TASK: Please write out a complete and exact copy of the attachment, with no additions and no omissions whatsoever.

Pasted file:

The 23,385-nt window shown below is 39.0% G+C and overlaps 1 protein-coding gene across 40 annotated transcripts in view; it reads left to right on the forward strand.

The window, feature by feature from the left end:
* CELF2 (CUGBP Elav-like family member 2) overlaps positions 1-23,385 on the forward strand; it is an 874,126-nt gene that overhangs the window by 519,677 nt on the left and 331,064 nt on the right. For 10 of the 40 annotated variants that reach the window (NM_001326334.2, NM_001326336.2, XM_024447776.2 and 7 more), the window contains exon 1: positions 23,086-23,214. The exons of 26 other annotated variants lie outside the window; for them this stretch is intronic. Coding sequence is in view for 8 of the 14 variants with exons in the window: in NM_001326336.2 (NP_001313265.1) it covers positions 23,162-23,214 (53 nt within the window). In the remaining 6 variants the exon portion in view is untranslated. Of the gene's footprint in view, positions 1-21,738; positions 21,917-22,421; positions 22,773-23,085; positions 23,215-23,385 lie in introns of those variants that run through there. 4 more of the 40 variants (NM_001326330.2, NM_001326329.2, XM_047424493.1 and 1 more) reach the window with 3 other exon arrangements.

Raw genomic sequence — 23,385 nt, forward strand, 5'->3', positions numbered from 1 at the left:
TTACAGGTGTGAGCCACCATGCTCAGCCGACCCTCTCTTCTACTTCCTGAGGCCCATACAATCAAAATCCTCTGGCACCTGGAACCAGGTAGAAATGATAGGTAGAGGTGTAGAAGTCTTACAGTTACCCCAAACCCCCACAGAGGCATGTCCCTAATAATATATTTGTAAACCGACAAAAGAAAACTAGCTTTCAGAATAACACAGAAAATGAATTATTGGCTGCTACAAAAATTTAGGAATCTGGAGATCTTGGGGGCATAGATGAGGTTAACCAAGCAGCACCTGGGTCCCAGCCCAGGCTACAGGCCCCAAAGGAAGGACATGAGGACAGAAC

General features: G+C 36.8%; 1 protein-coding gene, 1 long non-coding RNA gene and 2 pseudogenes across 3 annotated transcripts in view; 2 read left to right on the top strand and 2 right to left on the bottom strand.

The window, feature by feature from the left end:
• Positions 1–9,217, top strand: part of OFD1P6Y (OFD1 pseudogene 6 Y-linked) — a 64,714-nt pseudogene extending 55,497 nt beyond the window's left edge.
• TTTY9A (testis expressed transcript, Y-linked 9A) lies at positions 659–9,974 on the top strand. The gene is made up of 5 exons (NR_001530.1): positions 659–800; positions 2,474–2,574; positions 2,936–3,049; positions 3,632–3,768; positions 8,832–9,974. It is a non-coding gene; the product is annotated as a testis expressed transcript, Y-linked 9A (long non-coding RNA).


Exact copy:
The 23,385-nt window shown below is 39.0% G+C and overlaps 1 protein-coding gene across 40 annotated transcripts in view; it reads left to right on the forward strand.

The window, feature by feature from the left end:
* CELF2 (CUGBP Elav-like family member 2) overlaps positions 1-23,385 on the forward strand; it is an 874,126-nt gene that overhangs the window by 519,677 nt on the left and 331,064 nt on the right. For 10 of the 40 annotated variants that reach the window (NM_001326334.2, NM_001326336.2, XM_024447776.2 and 7 more), the window contains exon 1: positions 23,086-23,214. The exons of 26 other annotated variants lie outside the window; for them this stretch is intronic. Coding sequence is in view for 8 of the 14 variants with exons in the window: in NM_001326336.2 (NP_001313265.1) it covers positions 23,162-23,214 (53 nt within the window). In the remaining 6 variants the exon portion in view is untranslated. Of the gene's footprint in view, positions 1-21,738; positions 21,917-22,421; positions 22,773-23,085; positions 23,215-23,385 lie in introns of those variants that run through there. 4 more of the 40 variants (NM_001326330.2, NM_001326329.2, XM_047424493.1 and 1 more) reach the window with 3 other exon arrangements.

Raw genomic sequence — 23,385 nt, forward strand, 5'->3', positions numbered from 1 at the left:
TTACAGGTGTGAGCCACCATGCTCAGCCGACCCTCTCTTCTACTTCCTGAGGCCCATACAATCAAAATCCTCTGGCACCTGGAACCAGGTAGAAATGATAGGTAGAGGTGTAGAAGTCTTACAGTTACCCCAAACCCCCACAGAGGCATGTCCCTAATAATATATTTGTAAACCGACAAAAGAAAACTAGCTTTCAGAATAACACAGAAAATGAATTATTGGCTGCTACAAAAATTTAGGAATCTGGAGATCTTGGGGGCATAGATGAGGTTAACCAAGCAGCACCTGGGTCCCAGCCCAGGCTACAGGCCCCAAAGGAAGGACATGAGGACAGAAC

General features: G+C 36.8%; 1 protein-coding gene, 1 long non-coding RNA gene and 2 pseudogenes across 3 annotated transcripts in view; 2 read left to right on the top strand and 2 right to left on the bottom strand.

The window, feature by feature from the left end:
• Positions 1–9,217, top strand: part of OFD1P6Y (OFD1 pseudogene 6 Y-linked) — a 64,714-nt pseudogene extending 55,497 nt beyond the window's left edge.
• TTTY9A (testis expressed transcript, Y-linked 9A) lies at positions 659–9,974 on the top strand. The gene is made up of 5 exons (NR_001530.1): positions 659–800; positions 2,474–2,574; positions 2,936–3,049; positions 3,632–3,768; positions 8,832–9,974. It is a non-coding gene; the product is annotated as a testis expressed transcript, Y-linked 9A (long non-coding RNA).